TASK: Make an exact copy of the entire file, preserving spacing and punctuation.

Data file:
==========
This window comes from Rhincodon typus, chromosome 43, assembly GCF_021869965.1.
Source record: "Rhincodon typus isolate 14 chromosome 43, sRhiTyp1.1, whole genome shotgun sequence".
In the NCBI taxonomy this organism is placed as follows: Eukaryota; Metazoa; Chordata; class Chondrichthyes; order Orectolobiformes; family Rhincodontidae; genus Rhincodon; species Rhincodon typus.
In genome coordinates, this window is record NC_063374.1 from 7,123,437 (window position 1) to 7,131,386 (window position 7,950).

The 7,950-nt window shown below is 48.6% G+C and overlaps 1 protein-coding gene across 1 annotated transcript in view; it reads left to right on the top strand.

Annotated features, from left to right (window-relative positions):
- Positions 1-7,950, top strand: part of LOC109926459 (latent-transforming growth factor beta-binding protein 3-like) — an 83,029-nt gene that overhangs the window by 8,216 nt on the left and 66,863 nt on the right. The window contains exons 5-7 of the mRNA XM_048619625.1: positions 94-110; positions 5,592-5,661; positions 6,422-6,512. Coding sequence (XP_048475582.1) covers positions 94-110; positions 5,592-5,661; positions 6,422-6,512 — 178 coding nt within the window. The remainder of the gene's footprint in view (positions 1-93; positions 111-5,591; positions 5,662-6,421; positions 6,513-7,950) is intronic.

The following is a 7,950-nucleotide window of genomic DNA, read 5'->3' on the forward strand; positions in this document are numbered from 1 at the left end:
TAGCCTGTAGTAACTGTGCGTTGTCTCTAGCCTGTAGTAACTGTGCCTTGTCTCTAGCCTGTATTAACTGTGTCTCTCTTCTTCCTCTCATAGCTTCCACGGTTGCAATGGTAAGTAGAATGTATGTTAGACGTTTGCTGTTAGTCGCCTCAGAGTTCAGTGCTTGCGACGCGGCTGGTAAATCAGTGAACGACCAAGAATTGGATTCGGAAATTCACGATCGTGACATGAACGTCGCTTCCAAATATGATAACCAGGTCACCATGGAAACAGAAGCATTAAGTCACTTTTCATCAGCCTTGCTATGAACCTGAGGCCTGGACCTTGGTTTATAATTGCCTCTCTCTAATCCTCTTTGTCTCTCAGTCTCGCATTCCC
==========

This window comes from Rhincodon typus, chromosome 43, assembly GCF_021869965.1.
Source record: "Rhincodon typus isolate 14 chromosome 43, sRhiTyp1.1, whole genome shotgun sequence".
In the NCBI taxonomy this organism is placed as follows: Eukaryota; Metazoa; Chordata; class Chondrichthyes; order Orectolobiformes; family Rhincodontidae; genus Rhincodon; species Rhincodon typus.
In genome coordinates, this window is record NC_063374.1 from 7,123,437 (window position 1) to 7,131,386 (window position 7,950).

The 7,950-nt window shown below is 48.6% G+C and overlaps 1 protein-coding gene across 1 annotated transcript in view; it reads left to right on the top strand.

Annotated features, from left to right (window-relative positions):
- Positions 1-7,950, top strand: part of LOC109926459 (latent-transforming growth factor beta-binding protein 3-like) — an 83,029-nt gene that overhangs the window by 8,216 nt on the left and 66,863 nt on the right. The window contains exons 5-7 of the mRNA XM_048619625.1: positions 94-110; positions 5,592-5,661; positions 6,422-6,512. Coding sequence (XP_048475582.1) covers positions 94-110; positions 5,592-5,661; positions 6,422-6,512 — 178 coding nt within the window. The remainder of the gene's footprint in view (positions 1-93; positions 111-5,591; positions 5,662-6,421; positions 6,513-7,950) is intronic.

The following is a 7,950-nucleotide window of genomic DNA, read 5'->3' on the forward strand; positions in this document are numbered from 1 at the left end:
TAGCCTGTAGTAACTGTGCGTTGTCTCTAGCCTGTAGTAACTGTGCCTTGTCTCTAGCCTGTATTAACTGTGTCTCTCTTCTTCCTCTCATAGCTTCCACGGTTGCAATGGTAAGTAGAATGTATGTTAGACGTTTGCTGTTAGTCGCCTCAGAGTTCAGTGCTTGCGACGCGGCTGGTAAATCAGTGAACGACCAAGAATTGGATTCGGAAATTCACGATCGTGACATGAACGTCGCTTCCAAATATGATAACCAGGTCACCATGGAAACAGAAGCATTAAGTCACTTTTCATCAGCCTTGCTATGAACCTGAGGCCTGGACCTTGGTTTATAATTGCCTCTCTCTAATCCTCTTTGTCTCTCAGTCTCGCATTCCC